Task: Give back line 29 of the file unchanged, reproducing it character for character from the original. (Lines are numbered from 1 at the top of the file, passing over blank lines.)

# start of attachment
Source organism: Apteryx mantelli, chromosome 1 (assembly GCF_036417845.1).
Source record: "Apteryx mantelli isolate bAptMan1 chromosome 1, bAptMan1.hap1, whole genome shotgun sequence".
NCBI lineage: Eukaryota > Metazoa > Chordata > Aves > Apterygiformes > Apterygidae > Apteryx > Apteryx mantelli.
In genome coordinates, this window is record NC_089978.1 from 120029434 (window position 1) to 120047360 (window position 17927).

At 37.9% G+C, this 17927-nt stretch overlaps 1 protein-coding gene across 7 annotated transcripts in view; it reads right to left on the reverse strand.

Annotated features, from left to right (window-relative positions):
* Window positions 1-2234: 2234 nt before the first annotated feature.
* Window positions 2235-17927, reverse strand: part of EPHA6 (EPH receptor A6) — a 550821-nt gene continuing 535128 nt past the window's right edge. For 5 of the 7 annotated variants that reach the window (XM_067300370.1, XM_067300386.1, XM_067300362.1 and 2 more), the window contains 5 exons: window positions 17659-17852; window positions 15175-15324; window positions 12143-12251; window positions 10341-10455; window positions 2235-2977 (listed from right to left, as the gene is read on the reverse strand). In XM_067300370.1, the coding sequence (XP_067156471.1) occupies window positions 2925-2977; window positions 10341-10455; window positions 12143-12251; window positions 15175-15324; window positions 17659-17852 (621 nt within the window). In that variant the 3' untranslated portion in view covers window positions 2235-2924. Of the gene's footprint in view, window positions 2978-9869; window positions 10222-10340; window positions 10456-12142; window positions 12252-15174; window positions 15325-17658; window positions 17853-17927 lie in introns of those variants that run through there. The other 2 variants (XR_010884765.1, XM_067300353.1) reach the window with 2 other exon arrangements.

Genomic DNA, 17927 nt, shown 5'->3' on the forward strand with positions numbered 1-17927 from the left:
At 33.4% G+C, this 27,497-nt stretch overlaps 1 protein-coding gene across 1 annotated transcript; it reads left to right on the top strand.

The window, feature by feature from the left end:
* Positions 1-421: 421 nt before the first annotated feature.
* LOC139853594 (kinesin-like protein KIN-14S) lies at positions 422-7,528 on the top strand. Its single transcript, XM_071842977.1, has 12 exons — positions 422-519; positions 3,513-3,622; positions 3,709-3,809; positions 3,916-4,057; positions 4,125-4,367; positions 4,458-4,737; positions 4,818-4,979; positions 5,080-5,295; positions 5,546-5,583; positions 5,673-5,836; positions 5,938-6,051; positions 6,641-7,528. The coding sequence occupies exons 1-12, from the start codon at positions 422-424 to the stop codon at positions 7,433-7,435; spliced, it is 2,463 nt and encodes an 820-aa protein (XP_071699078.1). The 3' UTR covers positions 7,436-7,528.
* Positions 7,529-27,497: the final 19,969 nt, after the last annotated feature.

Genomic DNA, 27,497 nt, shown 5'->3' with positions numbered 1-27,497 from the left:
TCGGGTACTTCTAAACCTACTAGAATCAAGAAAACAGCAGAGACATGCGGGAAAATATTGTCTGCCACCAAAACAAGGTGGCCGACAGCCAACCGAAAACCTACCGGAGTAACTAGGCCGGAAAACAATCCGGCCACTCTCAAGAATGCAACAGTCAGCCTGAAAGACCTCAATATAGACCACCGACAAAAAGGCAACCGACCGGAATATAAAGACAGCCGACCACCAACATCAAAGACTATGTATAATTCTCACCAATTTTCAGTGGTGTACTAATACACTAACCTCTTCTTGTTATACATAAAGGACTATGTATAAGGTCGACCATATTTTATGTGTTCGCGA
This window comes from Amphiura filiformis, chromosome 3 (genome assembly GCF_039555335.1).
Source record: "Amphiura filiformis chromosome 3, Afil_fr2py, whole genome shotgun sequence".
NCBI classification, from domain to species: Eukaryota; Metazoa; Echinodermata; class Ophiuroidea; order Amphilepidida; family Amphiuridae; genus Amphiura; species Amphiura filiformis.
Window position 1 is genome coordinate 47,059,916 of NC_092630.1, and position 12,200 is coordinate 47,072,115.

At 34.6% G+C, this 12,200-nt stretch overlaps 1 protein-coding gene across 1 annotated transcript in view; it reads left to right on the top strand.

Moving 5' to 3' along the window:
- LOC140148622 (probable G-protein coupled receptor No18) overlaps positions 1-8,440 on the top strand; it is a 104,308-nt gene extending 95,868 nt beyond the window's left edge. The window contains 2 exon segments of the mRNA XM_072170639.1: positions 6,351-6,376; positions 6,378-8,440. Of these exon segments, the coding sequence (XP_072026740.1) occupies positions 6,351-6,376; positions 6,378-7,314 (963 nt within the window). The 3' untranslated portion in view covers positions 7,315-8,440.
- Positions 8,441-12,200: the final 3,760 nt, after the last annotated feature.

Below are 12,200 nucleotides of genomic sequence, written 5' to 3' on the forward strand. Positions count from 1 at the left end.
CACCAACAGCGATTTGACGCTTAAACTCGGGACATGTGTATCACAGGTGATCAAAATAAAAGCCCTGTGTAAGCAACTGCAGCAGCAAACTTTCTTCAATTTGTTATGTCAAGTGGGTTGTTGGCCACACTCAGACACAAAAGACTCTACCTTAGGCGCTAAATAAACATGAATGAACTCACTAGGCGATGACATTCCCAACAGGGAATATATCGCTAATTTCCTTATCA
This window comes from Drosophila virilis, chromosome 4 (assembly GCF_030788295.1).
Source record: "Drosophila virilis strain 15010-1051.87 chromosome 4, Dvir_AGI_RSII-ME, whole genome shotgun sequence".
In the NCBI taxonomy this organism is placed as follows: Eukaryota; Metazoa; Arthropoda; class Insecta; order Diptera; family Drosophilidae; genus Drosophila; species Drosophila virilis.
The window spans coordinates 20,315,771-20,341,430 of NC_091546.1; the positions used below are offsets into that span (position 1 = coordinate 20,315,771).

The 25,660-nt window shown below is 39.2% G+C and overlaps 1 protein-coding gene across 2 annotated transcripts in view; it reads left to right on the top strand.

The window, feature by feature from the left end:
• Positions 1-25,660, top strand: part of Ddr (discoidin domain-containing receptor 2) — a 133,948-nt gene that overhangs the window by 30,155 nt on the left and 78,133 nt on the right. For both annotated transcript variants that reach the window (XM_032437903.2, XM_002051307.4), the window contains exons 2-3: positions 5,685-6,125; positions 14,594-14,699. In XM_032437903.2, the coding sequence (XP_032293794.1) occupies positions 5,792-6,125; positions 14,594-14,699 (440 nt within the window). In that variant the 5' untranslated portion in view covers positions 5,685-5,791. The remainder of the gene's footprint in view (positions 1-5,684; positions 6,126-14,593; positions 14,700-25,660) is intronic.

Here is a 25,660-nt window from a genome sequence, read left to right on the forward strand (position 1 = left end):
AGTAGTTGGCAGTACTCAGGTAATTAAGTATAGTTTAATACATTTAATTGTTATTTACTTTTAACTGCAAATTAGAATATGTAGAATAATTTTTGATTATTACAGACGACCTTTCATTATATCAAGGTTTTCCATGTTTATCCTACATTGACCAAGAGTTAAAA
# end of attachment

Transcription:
In the NCBI taxonomy this organism is placed as follows: Eukaryota; Metazoa; Arthropoda; class Insecta; order Diptera; family Drosophilidae; genus Drosophila; species Drosophila virilis.